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Home>Discover VersaTables> Sit & Stand Movement > Sedentary Lifestyles > Sedentary Lifestyles Linked to Depression & Anxiety

Sedentary Lifestyles Linked to Depression & Anxiety

At one time or another, most people will feel depressed or anxious. Events occur within our lives that temporarily alter our emotional well-being.  Ill health of a loved one, relationship struggles, or losing a job can make a person feel lonely, scared or anxious.  Experiencing these feelings after a traumatic event is very normal. However, some people experience these emotions on a daily basis and this is typically a result of an anxiety disorder, depression or both. These conditions can severely impact the sufferer’s ability to function in their normal, everyday home and workplace tasks.

It seems that our country faces an overwhelming epidemic of these mood disorders. And as researchers attempt to explain why, one interesting link stands out: we don’t move as much as we did 60 years ago.

Consider, for a moment, your average day. You likely spend eight to nine hours sitting in an office of some type, two more hours in your car and then you get home and collapse on the couch. If not at work or in your car, you might attend school or meetings where you sit, sit, sit.

The simple fact of the matter is that we sit too much between work and home, and it is taking a toll on our emotional health and well-being.

The Impact Sitting Has On Our Brain & Body

While the full causes of depression are not entirely understood, and may never be, one biological mechanism seems to play an important role in regulating our emotions and moods: serotonin.

Much research suggests that more serotonin is needed in order to effectively combat depression and anxiety. For this reason, most major anti-depressant medications contain doses of serotonin. A sedentary lifestyle does not actively promote the release of such important hormones. However, an active lifestyle does. According to Primer Magazine:

“Our brains are like an internal pharmacy, just stocked full of drugs. We just have to figure out how to unlock it. One of the most important keys to unlocking that internal pharmacy is exercise. When you exercise your body releases endorphins—your body’s natural ‘feel good’ neurotransmitters. Endorphins are ‘endogenous opioid peptides,’ the keyword there being opioid…Opioids are the world’s most powerful painkiller.”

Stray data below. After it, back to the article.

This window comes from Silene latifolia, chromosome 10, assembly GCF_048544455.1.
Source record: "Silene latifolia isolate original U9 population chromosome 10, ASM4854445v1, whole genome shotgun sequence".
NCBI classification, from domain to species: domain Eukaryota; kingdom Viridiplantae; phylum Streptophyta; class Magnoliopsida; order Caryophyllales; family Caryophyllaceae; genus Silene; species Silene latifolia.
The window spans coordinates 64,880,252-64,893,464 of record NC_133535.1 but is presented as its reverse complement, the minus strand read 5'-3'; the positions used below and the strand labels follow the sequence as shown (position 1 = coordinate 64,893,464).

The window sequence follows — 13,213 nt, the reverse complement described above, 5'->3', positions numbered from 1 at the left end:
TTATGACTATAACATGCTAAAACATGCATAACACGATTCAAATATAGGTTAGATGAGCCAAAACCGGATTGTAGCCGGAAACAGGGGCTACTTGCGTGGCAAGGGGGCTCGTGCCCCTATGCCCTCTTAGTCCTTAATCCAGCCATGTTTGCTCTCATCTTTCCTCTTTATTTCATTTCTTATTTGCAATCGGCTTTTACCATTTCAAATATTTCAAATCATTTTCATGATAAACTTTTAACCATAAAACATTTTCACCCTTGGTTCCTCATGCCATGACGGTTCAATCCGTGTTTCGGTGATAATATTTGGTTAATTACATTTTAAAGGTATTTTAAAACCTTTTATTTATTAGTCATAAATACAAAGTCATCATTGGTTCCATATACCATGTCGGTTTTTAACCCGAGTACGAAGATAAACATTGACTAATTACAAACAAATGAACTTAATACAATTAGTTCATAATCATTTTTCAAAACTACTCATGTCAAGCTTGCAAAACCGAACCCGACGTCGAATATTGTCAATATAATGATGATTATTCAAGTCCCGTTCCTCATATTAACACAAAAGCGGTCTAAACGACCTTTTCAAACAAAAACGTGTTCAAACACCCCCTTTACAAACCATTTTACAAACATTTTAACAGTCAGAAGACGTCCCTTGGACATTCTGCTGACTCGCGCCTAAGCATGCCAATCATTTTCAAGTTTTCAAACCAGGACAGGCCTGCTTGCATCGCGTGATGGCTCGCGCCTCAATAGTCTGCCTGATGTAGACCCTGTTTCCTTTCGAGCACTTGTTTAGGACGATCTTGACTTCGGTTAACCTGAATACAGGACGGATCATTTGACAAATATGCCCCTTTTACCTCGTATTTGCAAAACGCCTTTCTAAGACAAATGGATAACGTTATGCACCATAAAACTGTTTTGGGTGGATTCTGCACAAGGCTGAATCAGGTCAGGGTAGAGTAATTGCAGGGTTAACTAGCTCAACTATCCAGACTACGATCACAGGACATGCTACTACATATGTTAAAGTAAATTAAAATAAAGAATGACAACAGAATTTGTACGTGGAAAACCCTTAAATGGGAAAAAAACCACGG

If you shut off your movement, you shut off your supply of endorphins that help release important hormones like serotonin. 

Understanding the Symptoms of Depression and Anxiety

Depression is usually associated with a lethargic or low energy state. However, the depressed person can also carry a lot of anxiety. In fact, according to the Anxiety Disorders Association of America, almost 50% of people diagnosed with depression are diagnosed with an anxiety disorder as well.

Despite the link between the two disorders, depression and anxiety are not the same.  Depression is marked by feelings of hopelessness, anger, and despair. It can cause the sufferers energy level to be low, and cause them to feel overwhelmed by their daily tasks and personal relationships.

  • Symptoms of a depressive episode include:
    • Feeling of hopelessness
    • Persistent sad, anxious mood
    • Feelings of worthlessness or guilt
    • Insomnia or oversleeping
    • Loss of pleasure in hobbies and activities, including sex
    • Low appetite or overeating/weight loss or weight gain
    • Decreased energy
    • Thoughts of death or suicide
    • Irritability or restlessness
    • Physical symptoms that are persistent and do not respond to treatment i.e. headaches, digestive problems, or other unexplainable pains.

Depression is categorized in three main types – major depression, dysthymia, and bipolar disorder. Each of these may also occur with any of the anxiety disorders.

Anxiety disorders, on the other hand, lead a person to experience panic or fear in a situation that most people would not feel threatened by. The sufferers often live with a constant worry or a general feeling of anxiousness. In severe cases, this can affect the person’s ability to go about their normal life, have meaningful relationships or be successful at their job.

  • Symptoms of an anxiety disorder include:
    • Feelings of panic, fear or a general uneasiness
    • Repeated flashbacks or traumatic experiences
    • Uncontrollable, obsessive thoughts
    • Nightmares
    • Ritualistic Behaviors
    • Insomnia
    • Palpitations
    • Cold or sweaty hands and/or feet
    • Shortness of breath
    • Dry mouth
    • Nausea